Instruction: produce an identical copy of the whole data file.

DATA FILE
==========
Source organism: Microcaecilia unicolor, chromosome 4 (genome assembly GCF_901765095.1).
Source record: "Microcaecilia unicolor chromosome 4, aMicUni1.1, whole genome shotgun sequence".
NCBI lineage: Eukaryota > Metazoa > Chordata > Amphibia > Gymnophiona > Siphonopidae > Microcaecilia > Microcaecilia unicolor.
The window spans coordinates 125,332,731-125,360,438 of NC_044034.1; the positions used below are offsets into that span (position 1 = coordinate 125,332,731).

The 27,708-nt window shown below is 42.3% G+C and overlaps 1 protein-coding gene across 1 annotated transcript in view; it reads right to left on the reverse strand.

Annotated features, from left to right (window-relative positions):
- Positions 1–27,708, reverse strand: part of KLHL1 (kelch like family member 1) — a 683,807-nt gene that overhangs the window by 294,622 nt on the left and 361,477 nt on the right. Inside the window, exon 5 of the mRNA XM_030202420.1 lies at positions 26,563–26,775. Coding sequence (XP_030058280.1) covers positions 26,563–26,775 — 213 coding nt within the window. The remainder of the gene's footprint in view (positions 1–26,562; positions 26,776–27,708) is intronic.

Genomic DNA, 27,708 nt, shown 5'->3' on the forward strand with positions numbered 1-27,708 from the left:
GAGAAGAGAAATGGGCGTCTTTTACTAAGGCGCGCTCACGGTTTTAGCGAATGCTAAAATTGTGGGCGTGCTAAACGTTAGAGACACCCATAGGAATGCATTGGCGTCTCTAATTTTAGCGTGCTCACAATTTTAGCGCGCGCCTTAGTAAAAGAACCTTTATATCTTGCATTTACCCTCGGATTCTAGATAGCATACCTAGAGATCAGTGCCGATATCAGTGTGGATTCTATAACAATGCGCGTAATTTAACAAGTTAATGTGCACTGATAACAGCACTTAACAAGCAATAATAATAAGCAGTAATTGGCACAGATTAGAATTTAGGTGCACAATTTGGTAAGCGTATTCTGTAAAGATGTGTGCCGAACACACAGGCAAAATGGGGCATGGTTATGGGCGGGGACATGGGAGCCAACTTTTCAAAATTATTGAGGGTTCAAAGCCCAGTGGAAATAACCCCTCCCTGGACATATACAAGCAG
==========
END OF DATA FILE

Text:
Source organism: Microcaecilia unicolor, chromosome 4 (genome assembly GCF_901765095.1).
Source record: "Microcaecilia unicolor chromosome 4, aMicUni1.1, whole genome shotgun sequence".
NCBI lineage: Eukaryota > Metazoa > Chordata > Amphibia > Gymnophiona > Siphonopidae > Microcaecilia > Microcaecilia unicolor.
The window spans coordinates 125,332,731-125,360,438 of NC_044034.1; the positions used below are offsets into that span (position 1 = coordinate 125,332,731).

The 27,708-nt window shown below is 42.3% G+C and overlaps 1 protein-coding gene across 1 annotated transcript in view; it reads right to left on the reverse strand.

Annotated features, from left to right (window-relative positions):
- Positions 1–27,708, reverse strand: part of KLHL1 (kelch like family member 1) — a 683,807-nt gene that overhangs the window by 294,622 nt on the left and 361,477 nt on the right. Inside the window, exon 5 of the mRNA XM_030202420.1 lies at positions 26,563–26,775. Coding sequence (XP_030058280.1) covers positions 26,563–26,775 — 213 coding nt within the window. The remainder of the gene's footprint in view (positions 1–26,562; positions 26,776–27,708) is intronic.

Genomic DNA, 27,708 nt, shown 5'->3' on the forward strand with positions numbered 1-27,708 from the left:
GAGAAGAGAAATGGGCGTCTTTTACTAAGGCGCGCTCACGGTTTTAGCGAATGCTAAAATTGTGGGCGTGCTAAACGTTAGAGACACCCATAGGAATGCATTGGCGTCTCTAATTTTAGCGTGCTCACAATTTTAGCGCGCGCCTTAGTAAAAGAACCTTTATATCTTGCATTTACCCTCGGATTCTAGATAGCATACCTAGAGATCAGTGCCGATATCAGTGTGGATTCTATAACAATGCGCGTAATTTAACAAGTTAATGTGCACTGATAACAGCACTTAACAAGCAATAATAATAAGCAGTAATTGGCACAGATTAGAATTTAGGTGCACAATTTGGTAAGCGTATTCTGTAAAGATGTGTGCCGAACACACAGGCAAAATGGGGCATGGTTATGGGCGGGGACATGGGAGCCAACTTTTCAAAATTATTGAGGGTTCAAAGCCCAGTGGAAATAACCCCTCCCTGGACATATACAAGCAG